Q: You wrote in 2008 and 2007 about words that have totally opposing – or at least wildly differing – meanings. For example, “sanction “and “cleave.” By what etymological process do these words develop? Perhaps the language deities have a sense of humor.
A: These two-faced words are usually called “contronyms,” though they are sometimes referred to as “auto-antonyms,” “self-antonyms,” or “Janus words” (after the god with two faces).
In addition to “sanction” (to approve or penalize) and “cleave” (to cling or part), some others are “screen” (to view or hide from view), “bolt” (to flee or fix in place), and “weather” (to stand up to stress or be eroded by stress).
Each of these words (and there are many more) developed its opposing meanings for different reasons.
In the case of “cleave,” it comes from two distinct verbs with different roots in Old English. The one (cleofian or clifian) meant “cling” or “stick,” and the other (cleofan) meant “split” or “divide.”
The two eventually merged in spelling and pronunciation, and the differing meanings were preserved.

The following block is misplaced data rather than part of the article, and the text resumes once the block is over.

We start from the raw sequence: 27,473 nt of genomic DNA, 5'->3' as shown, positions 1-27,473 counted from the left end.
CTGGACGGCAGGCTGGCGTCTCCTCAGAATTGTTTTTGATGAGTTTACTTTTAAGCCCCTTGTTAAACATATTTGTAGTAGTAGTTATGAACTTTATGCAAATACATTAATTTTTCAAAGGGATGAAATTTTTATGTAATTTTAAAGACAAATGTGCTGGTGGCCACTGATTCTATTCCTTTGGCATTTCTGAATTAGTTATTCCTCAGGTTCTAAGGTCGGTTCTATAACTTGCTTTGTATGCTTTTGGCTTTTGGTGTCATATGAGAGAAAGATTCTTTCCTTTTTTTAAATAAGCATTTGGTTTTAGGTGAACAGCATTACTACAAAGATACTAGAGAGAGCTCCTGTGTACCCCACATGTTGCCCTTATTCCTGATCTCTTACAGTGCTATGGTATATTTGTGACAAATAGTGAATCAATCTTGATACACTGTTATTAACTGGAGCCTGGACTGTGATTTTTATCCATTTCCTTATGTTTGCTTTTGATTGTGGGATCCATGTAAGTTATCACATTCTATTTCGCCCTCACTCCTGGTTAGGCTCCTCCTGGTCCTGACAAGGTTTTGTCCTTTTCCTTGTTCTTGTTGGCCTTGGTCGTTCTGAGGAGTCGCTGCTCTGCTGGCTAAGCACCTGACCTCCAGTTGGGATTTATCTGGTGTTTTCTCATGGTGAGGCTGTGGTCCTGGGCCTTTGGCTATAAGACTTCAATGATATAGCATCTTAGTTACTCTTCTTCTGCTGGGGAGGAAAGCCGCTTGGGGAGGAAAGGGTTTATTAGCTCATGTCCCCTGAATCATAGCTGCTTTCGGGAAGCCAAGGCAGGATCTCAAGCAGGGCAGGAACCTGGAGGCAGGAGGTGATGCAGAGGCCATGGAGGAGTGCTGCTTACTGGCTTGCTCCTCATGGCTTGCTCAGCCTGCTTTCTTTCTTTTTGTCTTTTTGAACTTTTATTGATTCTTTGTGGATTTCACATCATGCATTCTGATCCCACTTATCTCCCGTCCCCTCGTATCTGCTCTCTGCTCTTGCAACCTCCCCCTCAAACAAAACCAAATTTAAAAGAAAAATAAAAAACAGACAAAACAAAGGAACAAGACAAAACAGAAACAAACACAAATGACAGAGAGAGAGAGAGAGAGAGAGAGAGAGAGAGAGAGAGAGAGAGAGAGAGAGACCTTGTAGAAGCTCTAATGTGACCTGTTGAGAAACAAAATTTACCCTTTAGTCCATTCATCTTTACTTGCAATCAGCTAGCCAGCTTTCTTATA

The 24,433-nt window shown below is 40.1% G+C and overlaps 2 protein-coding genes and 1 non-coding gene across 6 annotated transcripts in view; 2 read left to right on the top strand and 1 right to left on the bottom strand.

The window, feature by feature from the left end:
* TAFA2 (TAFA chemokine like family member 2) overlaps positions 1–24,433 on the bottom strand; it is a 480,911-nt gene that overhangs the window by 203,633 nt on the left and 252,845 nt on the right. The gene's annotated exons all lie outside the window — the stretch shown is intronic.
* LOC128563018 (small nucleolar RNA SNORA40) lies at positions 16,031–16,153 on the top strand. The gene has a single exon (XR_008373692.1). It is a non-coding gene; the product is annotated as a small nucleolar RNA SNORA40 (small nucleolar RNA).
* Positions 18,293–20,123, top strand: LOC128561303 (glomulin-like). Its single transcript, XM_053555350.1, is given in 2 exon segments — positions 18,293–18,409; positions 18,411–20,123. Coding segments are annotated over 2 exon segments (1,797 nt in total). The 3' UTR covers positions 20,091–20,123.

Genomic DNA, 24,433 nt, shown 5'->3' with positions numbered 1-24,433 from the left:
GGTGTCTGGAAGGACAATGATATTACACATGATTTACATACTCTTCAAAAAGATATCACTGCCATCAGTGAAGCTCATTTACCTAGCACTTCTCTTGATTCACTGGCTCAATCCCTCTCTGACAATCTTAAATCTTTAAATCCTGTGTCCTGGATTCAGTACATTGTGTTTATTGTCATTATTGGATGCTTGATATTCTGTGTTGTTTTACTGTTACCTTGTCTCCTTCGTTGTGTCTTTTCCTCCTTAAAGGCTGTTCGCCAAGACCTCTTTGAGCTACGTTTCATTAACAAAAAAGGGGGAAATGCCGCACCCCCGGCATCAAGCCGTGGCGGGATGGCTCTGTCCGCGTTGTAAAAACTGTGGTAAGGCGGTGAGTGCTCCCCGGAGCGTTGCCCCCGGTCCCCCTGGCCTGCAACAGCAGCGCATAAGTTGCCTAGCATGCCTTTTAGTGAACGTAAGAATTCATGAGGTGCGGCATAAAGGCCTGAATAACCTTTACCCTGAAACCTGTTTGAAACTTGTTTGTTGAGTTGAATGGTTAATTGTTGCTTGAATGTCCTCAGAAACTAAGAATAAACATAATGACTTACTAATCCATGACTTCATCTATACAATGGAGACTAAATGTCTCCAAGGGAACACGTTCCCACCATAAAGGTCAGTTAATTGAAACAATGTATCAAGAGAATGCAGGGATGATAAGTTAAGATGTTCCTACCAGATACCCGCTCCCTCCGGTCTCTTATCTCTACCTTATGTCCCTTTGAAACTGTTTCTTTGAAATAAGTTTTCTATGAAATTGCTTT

In the case of “sanction,” the verb originally meant to ratify or confirm by enactment. A little later this came to mean to permit; still later it grew to mean to enforce by imposing penalties.
The verb followed the much earlier noun, which first meant a law or decree and later meant a penalty.
Etymologically, according to the Oxford English Dictionary, it may be an adaptation of the Latin sanctionem (“action of ordaining as inviolable under a penalty, also a decree or ordinance”).
In the 17th century, the noun “sanction” was “extended to include the provision of rewards for obedience, along with punishments for disobedience, to a law,” the OED says.
So in looser senses it grew to mean encouragement or support on the one hand, and coercive measures on the other.
Such are the ways of language!